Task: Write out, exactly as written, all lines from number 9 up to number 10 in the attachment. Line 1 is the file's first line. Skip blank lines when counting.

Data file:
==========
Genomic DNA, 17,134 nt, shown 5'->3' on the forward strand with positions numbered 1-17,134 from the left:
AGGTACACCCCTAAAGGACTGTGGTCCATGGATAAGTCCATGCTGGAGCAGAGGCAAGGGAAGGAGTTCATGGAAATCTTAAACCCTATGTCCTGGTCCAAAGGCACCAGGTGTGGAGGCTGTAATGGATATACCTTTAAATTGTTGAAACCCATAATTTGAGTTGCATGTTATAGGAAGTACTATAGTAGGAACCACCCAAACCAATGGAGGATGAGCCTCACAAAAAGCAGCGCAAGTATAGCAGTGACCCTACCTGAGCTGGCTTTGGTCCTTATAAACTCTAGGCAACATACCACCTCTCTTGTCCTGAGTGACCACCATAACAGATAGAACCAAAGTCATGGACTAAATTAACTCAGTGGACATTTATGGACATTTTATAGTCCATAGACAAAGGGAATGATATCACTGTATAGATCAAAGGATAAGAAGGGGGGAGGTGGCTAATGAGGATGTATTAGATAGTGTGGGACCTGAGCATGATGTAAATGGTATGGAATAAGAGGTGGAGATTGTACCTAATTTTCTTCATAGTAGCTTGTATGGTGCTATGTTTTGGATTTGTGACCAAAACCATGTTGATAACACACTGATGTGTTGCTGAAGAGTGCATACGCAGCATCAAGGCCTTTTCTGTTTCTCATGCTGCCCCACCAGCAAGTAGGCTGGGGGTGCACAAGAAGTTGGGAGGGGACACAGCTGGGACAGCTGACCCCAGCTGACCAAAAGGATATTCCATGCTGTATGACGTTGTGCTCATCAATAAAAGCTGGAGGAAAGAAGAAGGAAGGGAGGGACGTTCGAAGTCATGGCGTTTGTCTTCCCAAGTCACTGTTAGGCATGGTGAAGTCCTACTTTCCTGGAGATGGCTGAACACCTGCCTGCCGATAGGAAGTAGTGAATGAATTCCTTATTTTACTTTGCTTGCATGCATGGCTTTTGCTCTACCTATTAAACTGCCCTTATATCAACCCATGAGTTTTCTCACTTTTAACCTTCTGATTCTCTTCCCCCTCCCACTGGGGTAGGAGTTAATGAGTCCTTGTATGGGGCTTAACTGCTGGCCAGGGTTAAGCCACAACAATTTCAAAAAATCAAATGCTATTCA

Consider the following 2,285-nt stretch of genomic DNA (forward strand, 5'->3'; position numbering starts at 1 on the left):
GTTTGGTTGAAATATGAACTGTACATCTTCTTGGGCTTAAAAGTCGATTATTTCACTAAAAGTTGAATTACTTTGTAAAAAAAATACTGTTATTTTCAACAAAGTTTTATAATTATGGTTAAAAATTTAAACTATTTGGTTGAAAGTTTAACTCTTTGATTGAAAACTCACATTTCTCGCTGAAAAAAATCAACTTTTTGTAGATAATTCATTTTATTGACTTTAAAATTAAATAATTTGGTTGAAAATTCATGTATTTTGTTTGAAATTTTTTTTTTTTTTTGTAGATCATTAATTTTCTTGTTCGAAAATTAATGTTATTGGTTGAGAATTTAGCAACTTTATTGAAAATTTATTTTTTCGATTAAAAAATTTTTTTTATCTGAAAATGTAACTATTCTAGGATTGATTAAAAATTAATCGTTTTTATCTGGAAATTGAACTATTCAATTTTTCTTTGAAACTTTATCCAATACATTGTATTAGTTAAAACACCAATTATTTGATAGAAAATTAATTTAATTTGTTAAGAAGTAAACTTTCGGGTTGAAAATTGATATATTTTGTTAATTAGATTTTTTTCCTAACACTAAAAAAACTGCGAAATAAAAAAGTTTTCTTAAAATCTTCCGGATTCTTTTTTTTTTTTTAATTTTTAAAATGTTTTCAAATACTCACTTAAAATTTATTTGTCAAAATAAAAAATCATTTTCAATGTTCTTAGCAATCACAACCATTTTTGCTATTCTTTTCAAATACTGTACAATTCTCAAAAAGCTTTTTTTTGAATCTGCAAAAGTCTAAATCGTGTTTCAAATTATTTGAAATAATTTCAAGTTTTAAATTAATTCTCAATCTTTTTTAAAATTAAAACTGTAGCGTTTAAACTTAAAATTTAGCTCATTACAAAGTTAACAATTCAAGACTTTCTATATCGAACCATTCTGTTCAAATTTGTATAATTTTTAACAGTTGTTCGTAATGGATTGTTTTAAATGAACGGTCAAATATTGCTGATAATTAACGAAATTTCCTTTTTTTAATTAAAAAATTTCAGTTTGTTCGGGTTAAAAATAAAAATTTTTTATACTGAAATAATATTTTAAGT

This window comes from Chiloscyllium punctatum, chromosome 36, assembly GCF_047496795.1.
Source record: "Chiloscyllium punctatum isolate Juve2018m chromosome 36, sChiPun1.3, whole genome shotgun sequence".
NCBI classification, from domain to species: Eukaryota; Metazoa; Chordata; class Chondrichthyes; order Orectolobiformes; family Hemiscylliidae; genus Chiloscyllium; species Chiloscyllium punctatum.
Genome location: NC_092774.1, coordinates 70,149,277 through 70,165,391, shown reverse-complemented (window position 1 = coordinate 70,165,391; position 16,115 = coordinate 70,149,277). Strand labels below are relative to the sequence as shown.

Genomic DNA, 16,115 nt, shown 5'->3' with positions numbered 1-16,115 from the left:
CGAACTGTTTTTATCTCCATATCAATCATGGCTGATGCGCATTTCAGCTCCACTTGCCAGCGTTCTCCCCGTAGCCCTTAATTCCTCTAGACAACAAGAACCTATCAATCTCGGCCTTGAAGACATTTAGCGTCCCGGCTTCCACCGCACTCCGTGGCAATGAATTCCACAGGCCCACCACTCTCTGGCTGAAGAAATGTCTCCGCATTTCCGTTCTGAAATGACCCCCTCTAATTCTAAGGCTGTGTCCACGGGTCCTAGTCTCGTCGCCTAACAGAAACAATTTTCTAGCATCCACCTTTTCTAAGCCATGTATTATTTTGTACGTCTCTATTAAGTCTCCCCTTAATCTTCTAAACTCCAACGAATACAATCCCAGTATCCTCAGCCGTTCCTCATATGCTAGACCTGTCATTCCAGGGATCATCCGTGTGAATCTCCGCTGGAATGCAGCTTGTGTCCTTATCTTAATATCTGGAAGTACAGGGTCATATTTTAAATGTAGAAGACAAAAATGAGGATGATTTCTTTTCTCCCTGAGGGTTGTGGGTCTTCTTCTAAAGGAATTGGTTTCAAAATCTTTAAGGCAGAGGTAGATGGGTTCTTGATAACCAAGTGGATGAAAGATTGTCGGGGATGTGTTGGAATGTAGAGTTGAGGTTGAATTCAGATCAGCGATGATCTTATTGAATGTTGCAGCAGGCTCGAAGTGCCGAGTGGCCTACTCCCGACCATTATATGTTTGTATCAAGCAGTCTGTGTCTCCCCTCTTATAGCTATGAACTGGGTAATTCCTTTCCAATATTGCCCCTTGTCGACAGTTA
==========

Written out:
Genomic DNA, 16,115 nt, shown 5'->3' with positions numbered 1-16,115 from the left:
CGAACTGTTTTTATCTCCATATCAATCATGGCTGATGCGCATTTCAGCTCCACTTGCCAGCGTTCTCCCCGTAGCCCTTAATTCCTCTAGACAACAAGAACCTATCAATCTCGGCCTTGAAGACATTTAGCGTCCCGGCTTCCACCGCACTCCGTGGCAATGAATTCCACAGGCCCACCACTCTCTGGCTGAAGAAATGTCTCCGCATTTCCGTTCTGAAATGACCCCCTCTAATTCTAAGGCTGTGTCCACGGGTCCTAGTCTCGTCGCCTAACAGAAACAATTTTCTAGCATCCACCTTTTCTAAGCCATGTATTATTTTGTACGTCTCTATTAAGTCTCCCCTTAATCTTCTAAACTCCAACGAATACAATCCCAGTATCCTCAGCCGTTCCTCATATGCTAGACCTGTCATTCCAGGGATCATCCGTGTGAATCTCCGCTGGAATGCAGCTTGTGTCCTTATCTTAATATCTGGAAGTACAGGGTCATATTTTAAATGTAGAAGACAAAAATGAGGATGATTTCTTTTCTCCCTGAGGGTTGTGGGTCTTCTTCTAAAGGAATTGGTTTCAAAATCTTTAAGGCAGAGGTAGATGGGTTCTTGATAACCAAGTGGATGAAAGATTGTCGGGGATGTGTTGGAATGTAGAGTTGAGGTTGAATTCAGATCAGCGATGATCTTATTGAATGTTGCAGCAGGCTCGAAGTGCCGAGTGGCCTACTCCCGACCATTATATGTTTGTATCAAGCAGTCTGTGTCTCCCCTCTTATAGCTATGAACTGGGTAATTCCTTTCCAATATTGCCCCTTGTCGACAGTTA